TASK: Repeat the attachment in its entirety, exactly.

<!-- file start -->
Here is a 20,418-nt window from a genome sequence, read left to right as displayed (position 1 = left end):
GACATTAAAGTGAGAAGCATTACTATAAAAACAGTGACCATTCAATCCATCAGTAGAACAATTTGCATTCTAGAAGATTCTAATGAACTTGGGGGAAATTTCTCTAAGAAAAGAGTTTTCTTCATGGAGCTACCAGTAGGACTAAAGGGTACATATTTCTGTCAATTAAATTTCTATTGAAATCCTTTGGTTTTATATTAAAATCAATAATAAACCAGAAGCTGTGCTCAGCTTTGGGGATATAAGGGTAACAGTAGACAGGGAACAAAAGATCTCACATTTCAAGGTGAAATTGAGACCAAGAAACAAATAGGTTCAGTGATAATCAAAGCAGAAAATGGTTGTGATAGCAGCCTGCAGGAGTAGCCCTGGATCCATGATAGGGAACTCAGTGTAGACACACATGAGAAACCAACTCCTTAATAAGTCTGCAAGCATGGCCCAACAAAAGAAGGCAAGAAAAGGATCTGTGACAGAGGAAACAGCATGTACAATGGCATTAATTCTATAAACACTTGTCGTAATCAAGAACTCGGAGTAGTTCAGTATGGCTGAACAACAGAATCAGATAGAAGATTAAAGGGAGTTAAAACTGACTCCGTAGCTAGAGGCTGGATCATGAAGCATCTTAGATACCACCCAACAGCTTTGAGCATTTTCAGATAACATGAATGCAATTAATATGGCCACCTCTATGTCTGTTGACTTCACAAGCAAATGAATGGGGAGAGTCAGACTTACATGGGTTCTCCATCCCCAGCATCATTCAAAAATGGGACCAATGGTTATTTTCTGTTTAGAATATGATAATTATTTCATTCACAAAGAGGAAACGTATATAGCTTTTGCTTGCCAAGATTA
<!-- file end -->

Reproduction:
Here is a 20,418-nt window from a genome sequence, read left to right as displayed (position 1 = left end):
GACATTAAAGTGAGAAGCATTACTATAAAAACAGTGACCATTCAATCCATCAGTAGAACAATTTGCATTCTAGAAGATTCTAATGAACTTGGGGGAAATTTCTCTAAGAAAAGAGTTTTCTTCATGGAGCTACCAGTAGGACTAAAGGGTACATATTTCTGTCAATTAAATTTCTATTGAAATCCTTTGGTTTTATATTAAAATCAATAATAAACCAGAAGCTGTGCTCAGCTTTGGGGATATAAGGGTAACAGTAGACAGGGAACAAAAGATCTCACATTTCAAGGTGAAATTGAGACCAAGAAACAAATAGGTTCAGTGATAATCAAAGCAGAAAATGGTTGTGATAGCAGCCTGCAGGAGTAGCCCTGGATCCATGATAGGGAACTCAGTGTAGACACACATGAGAAACCAACTCCTTAATAAGTCTGCAAGCATGGCCCAACAAAAGAAGGCAAGAAAAGGATCTGTGACAGAGGAAACAGCATGTACAATGGCATTAATTCTATAAACACTTGTCGTAATCAAGAACTCGGAGTAGTTCAGTATGGCTGAACAACAGAATCAGATAGAAGATTAAAGGGAGTTAAAACTGACTCCGTAGCTAGAGGCTGGATCATGAAGCATCTTAGATACCACCCAACAGCTTTGAGCATTTTCAGATAACATGAATGCAATTAATATGGCCACCTCTATGTCTGTTGACTTCACAAGCAAATGAATGGGGAGAGTCAGACTTACATGGGTTCTCCATCCCCAGCATCATTCAAAAATGGGACCAATGGTTATTTTCTGTTTAGAATATGATAATTATTTCATTCACAAAGAGGAAACGTATATAGCTTTTGCTTGCCAAGATTA